The regulator has sought to take a much harder line on prices, profits and dividends, perceived to be too high, and now wants to see companies plans that “have been shaped by their customers” that seek to improve service delivery, according to John Russell, Senior Director for Strategy and Planning at Ofwat.
Under PR19, Ofwat demanded the water companies show how they would deliver “high quality” services by “stretching performance commitments”, demonstrate “ambition” by pushing the boundaries of “efficiency and delivery”, and, show “innovation” through “new ways of working”. It set out four areas for the 17 water companies to address in their business plans for PR19: greater customer service, affordable bills, resilience in the round, and innovation, plus they would need to demonstrate their commitment to the environment.
PR19 also saw the inclusion of a risk-based review for the first time, requiring water companies to provide projections on performance, so that Outcome Deliver Incentives (ODI), previously based on historic performance, become forward looking with annual targets. Plus it introduced a new Common Performance Commitment (CPC) to measure how well companies are providing for vulnerable customers.
The PR19 process
The first stage of PR19 saw the water companies devise and submit their business plans for 2020-2025 on 3 September. The Initial Assessment of Plans (IAP), which took place in December, used four categories to assess the business plans:
- Fast Track
- Slow Track and
- Significant scrutiny
The results were announced on 31 January, when it was revealed only three water companies had achieved Fast Track status. These were given financial incentives in relation to their size, with Severn Trent awarded £18m, South West Water £6.5m and United Utilities £22m. Draft determinations for these companies will be published by Ofwat on 11 April.
Ten companies were put in the Slow Track category and were deemed to “need material intervention to protect their customers’ interests”. These were tasked with resubmitting elements of their plans by 1 April, with Ofwat due to deliver their draft determinations on 18 July.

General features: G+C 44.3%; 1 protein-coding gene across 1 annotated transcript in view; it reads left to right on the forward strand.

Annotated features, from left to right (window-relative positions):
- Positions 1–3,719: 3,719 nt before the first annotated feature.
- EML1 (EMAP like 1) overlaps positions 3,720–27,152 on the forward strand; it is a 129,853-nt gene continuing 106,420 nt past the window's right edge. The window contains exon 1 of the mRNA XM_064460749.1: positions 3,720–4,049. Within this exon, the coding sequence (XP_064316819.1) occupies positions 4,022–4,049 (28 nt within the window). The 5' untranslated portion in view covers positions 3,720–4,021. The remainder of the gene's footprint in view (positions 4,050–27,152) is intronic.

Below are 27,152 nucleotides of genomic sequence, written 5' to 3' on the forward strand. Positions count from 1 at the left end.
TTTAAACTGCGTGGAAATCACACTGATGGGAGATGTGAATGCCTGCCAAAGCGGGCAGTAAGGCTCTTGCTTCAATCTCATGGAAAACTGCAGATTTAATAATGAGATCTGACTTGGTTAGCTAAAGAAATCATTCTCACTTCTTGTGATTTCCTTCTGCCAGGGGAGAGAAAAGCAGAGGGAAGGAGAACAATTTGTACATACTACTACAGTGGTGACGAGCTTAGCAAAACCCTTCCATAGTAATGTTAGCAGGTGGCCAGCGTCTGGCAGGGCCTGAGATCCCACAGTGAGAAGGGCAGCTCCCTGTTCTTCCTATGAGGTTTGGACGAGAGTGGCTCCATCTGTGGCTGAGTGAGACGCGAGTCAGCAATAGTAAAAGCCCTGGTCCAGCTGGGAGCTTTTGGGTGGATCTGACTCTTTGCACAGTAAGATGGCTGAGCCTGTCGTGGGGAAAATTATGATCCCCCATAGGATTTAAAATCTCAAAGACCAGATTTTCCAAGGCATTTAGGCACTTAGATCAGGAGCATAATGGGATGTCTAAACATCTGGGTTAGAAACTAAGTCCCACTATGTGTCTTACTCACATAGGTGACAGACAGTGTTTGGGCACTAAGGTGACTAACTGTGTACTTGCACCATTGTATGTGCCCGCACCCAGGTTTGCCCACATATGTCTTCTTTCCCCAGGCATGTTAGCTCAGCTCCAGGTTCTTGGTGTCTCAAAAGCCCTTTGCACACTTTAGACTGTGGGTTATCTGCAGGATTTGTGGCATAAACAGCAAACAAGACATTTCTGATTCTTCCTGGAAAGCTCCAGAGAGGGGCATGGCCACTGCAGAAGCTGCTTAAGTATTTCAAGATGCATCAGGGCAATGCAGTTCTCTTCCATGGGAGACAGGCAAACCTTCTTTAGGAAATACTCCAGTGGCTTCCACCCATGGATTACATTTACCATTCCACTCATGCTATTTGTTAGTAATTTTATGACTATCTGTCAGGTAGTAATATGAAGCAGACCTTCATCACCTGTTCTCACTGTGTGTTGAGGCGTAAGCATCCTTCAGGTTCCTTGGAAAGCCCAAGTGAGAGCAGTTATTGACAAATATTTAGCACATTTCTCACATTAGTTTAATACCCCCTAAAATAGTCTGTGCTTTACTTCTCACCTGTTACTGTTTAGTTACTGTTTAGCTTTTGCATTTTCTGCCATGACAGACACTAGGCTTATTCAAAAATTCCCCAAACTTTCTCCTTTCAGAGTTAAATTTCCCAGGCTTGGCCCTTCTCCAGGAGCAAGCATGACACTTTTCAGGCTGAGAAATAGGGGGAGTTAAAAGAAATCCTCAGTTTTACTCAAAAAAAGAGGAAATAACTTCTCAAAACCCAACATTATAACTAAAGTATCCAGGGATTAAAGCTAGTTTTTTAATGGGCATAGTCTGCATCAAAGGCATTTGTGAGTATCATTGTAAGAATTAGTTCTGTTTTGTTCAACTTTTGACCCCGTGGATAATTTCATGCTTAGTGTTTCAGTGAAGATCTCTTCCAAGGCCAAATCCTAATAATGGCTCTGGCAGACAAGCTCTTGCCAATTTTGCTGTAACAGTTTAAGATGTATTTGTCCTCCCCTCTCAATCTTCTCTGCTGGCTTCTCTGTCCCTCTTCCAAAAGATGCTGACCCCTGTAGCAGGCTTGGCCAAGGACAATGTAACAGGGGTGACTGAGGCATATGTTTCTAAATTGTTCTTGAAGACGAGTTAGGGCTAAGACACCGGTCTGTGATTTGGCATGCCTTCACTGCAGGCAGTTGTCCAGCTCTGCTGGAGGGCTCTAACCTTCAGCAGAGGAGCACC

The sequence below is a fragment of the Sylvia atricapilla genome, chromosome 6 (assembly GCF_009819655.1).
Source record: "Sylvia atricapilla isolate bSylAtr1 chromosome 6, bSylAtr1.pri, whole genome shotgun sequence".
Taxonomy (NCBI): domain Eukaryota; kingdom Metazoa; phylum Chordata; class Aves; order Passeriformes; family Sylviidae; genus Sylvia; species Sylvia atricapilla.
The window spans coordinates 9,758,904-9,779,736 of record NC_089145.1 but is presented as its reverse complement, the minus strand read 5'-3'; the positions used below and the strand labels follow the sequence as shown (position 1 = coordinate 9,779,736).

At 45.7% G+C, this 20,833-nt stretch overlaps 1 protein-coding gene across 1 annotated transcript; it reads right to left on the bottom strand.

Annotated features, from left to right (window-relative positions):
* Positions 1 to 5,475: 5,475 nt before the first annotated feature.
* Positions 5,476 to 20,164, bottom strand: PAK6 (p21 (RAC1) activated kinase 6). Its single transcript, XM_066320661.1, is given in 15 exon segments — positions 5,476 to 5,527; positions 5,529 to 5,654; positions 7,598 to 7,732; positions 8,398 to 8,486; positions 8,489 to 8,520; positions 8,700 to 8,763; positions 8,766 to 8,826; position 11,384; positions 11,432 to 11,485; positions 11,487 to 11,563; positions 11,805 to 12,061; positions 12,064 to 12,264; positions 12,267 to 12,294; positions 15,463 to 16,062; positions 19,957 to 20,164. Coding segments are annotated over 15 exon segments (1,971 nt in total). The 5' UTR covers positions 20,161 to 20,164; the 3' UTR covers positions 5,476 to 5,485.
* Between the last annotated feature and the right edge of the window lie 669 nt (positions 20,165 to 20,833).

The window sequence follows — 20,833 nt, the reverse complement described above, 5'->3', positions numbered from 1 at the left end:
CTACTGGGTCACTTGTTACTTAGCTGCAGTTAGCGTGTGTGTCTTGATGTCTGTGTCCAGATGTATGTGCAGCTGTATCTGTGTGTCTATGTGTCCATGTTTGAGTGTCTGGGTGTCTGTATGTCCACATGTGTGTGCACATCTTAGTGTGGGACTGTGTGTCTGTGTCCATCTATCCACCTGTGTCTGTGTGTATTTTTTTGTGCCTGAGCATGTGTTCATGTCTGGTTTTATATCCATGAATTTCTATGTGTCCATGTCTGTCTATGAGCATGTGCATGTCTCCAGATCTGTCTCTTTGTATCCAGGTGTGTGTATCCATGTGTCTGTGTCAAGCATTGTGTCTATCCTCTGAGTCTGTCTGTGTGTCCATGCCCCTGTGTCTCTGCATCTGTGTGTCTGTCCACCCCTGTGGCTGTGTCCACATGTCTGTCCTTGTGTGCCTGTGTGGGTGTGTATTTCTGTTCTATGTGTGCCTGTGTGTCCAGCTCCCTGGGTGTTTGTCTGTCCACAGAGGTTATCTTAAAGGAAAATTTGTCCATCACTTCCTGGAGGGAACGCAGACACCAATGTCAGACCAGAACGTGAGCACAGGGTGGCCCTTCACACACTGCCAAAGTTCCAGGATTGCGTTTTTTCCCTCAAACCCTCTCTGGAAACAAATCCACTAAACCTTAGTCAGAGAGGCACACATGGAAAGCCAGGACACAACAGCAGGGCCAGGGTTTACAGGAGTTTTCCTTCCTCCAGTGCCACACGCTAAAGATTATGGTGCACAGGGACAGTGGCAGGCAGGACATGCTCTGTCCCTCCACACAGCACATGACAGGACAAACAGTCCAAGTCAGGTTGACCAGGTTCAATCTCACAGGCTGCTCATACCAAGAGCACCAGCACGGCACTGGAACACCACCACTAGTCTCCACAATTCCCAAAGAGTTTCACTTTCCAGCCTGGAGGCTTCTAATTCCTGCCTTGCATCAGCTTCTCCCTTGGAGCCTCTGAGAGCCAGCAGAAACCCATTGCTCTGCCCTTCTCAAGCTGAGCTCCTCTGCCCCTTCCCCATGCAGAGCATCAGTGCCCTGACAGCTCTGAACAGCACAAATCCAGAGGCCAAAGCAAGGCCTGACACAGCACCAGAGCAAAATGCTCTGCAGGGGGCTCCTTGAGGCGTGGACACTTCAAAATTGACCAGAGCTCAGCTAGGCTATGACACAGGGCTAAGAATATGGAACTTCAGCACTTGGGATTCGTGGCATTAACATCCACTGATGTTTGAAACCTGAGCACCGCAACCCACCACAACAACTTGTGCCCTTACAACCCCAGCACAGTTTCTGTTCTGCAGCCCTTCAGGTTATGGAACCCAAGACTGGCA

The remaining four came under the Significant Scrutiny category compelling them to entirely rework and resubmit their plans, again by 1 April. These will automatically come under increased regulatory scrutiny in the future. Final determinations for all 17 companies will be published on 11 December.
Rising to the challenge
With the deadline for resubmissions now passed, all eyes are on whether the other fourteen companies have done enough to appease the regulator.
Thames Water, one of those classified as requiring Significant Scrutiny, has consulted over a million of its customers, 87 percent of which approved the plan (compared to 67 percent for the first draft). Its plan is said to include a “pledge on efficiency, fewer pollutions and water supply interruptions, and reduction in customer bills”.
Southern Water, which faces particular challenges due to a high-density population and droughts causing water shortages in the past, is also confident it can climb out of the Significant Scrutiny category. It is said to have cut its annual expenditure by £366m, meeting half the cost savings requested by Ofcom, and has laid down “evidence and analysis” for how it will meet the remaining £400m.
Hafren Dyfrdwy has taken steps to address concerns over customer service, focusing on service improvements, how charges are balanced over time, and the design of customer ODIs. The company has also provided evidence to support its previous proposal in relation to how customer tariffs are allocated and has taken steps to improve resilience.
Were there any winners?
Ofwat was clearly impressed by the proposals submitted by Severn Trent Water, South West Water and United Utilities which it said set a “new standard” and commended them for:
- Reducing on-going expenditure.
- Committing to additional investment to improve resilience and the environment
- Performance commitments that reflect customer priorities